LAWRENCE v. STATE

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LAWRENCE v. STATE
1990 OK CR 56
796 P.2d 1176
Case Number: F-86-489
Decided: 08/20/1990
Oklahoma Court of Criminal Appeals

An Appeal from the District Court of Tulsa County; Jay D. Dalton, District Judge.

Thomas E. Lawrence, Appellant, was tried by jury for the crimes of three counts of Lewd Molestation in the District Court of Tulsa County, Case No. CRF-85-3436, before the Honorable Jay D. Dalton, District Judge, and sentenced to five years and six months imprisonment on one count. From this judgment and sentence, appellant has perfected his appeal. REVERSED and REMANDED for a new trial.

Gloyd L. McCoy, Deputy Appellate Public Defender, Norman, for appellant.

Robert H. Henry, Atty. Gen., A. Diane Hammons, Asst. Atty. Gen., Oklahoma City, for appellee.

OPINION

JOHNSON, Judge:

¶1 [2] THOMAS E. LAWRENCE, appellant, was tried by jury for the crime of Lewd Molestation (Counts I, II and III) in violation of 21 O.S. 1985 § 1123 [21-1123], in Case No. CRF-85-3436 in the District Court of Tulsa County. Appellant was represented by counsel. The jury returned a verdict of guilty on Count I and verdicts of not guilty on Counts II and III. The jury set punishment on Count I at five (5) years and six (6) months imprisonment. The trial court sentenced appellant accordingly. From this judgment and sentence, appellant appeals.

¶2 We deem a recitation of the facts of this case unnecessary, insomuch as this case must be REVERSED and REMANDED for a new trial.

¶3 During its case-in-chief, the State called Mary Ann Bolinger, a social worker with the Department of Human Services, to testify concerning an interview she had conducted with A.P., the ten-year-old victim. During her direct examination, the following colloquy transpired:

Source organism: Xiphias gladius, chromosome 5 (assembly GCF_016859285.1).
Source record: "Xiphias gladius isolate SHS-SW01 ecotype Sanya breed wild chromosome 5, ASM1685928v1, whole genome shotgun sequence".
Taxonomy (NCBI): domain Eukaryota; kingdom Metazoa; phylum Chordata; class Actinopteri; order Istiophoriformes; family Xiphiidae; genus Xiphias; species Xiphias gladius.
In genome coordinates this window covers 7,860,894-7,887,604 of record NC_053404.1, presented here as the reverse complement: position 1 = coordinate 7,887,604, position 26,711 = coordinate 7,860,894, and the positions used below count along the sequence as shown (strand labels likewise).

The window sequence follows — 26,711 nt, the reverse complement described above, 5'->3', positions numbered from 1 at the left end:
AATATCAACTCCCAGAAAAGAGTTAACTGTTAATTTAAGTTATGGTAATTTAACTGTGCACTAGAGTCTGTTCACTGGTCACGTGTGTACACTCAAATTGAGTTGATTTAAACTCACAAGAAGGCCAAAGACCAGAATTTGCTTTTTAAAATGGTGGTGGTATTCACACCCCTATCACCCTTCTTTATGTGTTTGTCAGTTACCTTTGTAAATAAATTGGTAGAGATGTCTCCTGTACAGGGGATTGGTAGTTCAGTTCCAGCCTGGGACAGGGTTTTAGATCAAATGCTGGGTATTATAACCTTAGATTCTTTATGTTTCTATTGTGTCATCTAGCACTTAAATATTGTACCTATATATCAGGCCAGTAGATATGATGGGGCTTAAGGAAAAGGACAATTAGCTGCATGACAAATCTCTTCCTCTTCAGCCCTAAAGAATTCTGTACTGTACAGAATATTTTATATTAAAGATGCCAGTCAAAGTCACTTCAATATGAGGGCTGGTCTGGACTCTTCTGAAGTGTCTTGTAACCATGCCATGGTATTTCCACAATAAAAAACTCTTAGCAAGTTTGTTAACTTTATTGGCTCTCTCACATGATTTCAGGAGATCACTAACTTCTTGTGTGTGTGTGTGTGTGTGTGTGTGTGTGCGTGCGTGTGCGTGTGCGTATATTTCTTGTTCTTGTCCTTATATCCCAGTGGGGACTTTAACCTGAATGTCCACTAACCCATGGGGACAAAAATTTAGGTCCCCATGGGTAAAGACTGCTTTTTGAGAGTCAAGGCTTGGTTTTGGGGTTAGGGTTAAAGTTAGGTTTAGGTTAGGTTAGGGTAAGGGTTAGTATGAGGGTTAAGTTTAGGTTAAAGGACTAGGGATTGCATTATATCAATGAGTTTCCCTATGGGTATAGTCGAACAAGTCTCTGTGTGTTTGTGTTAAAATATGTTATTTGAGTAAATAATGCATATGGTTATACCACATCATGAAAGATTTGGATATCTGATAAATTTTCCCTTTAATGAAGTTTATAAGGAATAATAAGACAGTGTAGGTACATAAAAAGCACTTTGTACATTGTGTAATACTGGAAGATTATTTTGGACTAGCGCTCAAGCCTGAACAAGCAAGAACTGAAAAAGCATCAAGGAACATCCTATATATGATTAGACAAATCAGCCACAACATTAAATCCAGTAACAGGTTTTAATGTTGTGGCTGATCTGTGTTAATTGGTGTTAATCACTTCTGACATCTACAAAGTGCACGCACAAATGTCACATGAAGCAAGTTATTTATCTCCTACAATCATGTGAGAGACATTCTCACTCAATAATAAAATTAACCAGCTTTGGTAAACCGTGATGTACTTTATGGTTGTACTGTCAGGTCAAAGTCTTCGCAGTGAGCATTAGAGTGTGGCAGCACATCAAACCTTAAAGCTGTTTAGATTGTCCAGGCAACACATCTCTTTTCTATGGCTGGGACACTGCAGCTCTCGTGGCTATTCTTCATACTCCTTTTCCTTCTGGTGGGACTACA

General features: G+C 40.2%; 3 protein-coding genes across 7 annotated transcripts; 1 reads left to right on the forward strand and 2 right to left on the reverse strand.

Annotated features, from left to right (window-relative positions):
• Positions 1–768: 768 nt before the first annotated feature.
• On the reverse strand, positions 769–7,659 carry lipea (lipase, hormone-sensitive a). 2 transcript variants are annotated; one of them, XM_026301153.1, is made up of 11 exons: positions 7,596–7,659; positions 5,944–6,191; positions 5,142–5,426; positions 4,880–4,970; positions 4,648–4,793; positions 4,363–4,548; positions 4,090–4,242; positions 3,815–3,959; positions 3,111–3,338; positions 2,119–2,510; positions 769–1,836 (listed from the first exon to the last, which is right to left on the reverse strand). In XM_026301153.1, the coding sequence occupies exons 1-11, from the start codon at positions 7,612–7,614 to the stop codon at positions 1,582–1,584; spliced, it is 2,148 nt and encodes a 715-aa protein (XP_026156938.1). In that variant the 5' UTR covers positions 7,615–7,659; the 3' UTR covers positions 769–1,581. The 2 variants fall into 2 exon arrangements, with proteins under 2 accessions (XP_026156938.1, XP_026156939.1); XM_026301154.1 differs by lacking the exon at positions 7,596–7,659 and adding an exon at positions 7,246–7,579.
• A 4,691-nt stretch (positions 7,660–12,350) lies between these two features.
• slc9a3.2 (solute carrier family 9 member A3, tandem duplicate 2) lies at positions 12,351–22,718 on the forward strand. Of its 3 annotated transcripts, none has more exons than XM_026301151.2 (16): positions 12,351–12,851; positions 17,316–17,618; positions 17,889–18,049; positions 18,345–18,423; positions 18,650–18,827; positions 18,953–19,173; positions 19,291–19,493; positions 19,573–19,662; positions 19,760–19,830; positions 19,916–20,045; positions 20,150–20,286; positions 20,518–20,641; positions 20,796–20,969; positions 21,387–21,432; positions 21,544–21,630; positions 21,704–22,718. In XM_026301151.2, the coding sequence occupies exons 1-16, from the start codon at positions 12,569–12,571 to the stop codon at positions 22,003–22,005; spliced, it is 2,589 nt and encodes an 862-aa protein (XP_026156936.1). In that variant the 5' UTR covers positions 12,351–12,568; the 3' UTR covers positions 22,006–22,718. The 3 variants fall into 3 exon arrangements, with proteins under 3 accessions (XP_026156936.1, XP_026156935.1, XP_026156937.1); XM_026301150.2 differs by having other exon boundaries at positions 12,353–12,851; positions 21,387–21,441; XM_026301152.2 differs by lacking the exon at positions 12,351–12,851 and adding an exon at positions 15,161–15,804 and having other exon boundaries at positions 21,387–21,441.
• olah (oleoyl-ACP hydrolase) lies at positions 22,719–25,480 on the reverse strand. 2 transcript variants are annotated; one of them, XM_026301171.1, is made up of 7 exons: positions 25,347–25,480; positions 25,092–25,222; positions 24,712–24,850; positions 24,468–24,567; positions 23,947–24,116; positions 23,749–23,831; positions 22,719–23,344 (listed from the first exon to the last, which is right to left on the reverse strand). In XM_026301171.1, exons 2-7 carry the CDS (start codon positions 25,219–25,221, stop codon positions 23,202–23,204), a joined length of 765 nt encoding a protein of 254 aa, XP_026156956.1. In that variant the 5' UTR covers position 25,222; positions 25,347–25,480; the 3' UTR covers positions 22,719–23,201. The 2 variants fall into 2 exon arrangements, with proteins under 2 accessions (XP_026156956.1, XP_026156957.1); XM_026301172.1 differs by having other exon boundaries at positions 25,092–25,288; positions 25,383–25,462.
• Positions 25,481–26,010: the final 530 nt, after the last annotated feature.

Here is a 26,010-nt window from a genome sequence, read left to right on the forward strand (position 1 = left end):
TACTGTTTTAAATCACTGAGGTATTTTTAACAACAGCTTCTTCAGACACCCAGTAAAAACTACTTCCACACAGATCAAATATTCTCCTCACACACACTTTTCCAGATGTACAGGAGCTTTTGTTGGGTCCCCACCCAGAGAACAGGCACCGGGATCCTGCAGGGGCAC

Q. Okay. Applying all the experience that you have in your area and your experience, did you form any kind of opinion as to what was being told to you by A.P.?

A. Yes. [A.P.] is ten years old and I we usually with all the experience, et cetera, find that by ten or up to and past the age of ten they do not lie about these things. There is no [A.P.] expressed a great deal of shame withdrawal more mostly in [A.P.'s] case because she appeared to be a rather outgoing child, except on that subject. But we do find that usually up to and past the age of ten they have [796 P.2d 1177] no reason to tell these stories. It doesn't make them feel good. (Tr. 215)

During re-direct examination, Ms. Bolinger opined:

And we must you know, we follow up on all of this because we as I repeat, I have found that little girls 12 and under and little boys, too, do not lie about this. They don't feel good about it. They don't want people to know about it. (Tr. 223)

Appellant contends that Ms. Bolinger's testimony was an impermissible opinion on a witness' credibility. We agree.

¶4 The vast majority of courts hold that expert testimony concerning a witness' credibility is inadmissible evidence because weighing the truthfulness of a witness is a matter reserved exclusively to the fact finder. Smith v. State, 259 Ga. 135, 377 S.E.2d 158, 161 (1989); Zabel v. State, 765 P.2d 357, 360 (Wyo. 1988); State v. Hiatt, 303 Or. 60, 733 P.2d 1373, 1378 (1987); State v. Moran, 151 Ariz. 378, 728 P.2d 248, 252 (1986); United v. Azure, 801 F.2d 336, 340 (8th Cir. 1986); State v. Bellotti, 383 N.W.2d 308, 316 (Minn.App. 1986); State v. Myers, 382 N.W.2d 91, 93 (Iowa 1986); United States v. Samara, 643 F.2d 701, 705 (10th Cir. 1981). In State v. Lindsey, 149 Ariz. 472, 720 P.2d 73, 76 (1986), the Arizona Supreme Court stated that experts should not be allowed to give their opinion of the accuracy, reliability or credibility of a particular witness in the case being tried. Nor should such experts be allowed to give opinions with respect to the accuracy, reliability or truthfulness of witnesses of the type under consideration. The court concluded that opinion evidence on who is telling the truth in cases such as this is nothing more than the expert's opinion on how the case should be decided. Id. We likewise hold that an expert witness cannot vouch for the truthfulness or credibility of an alleged victim.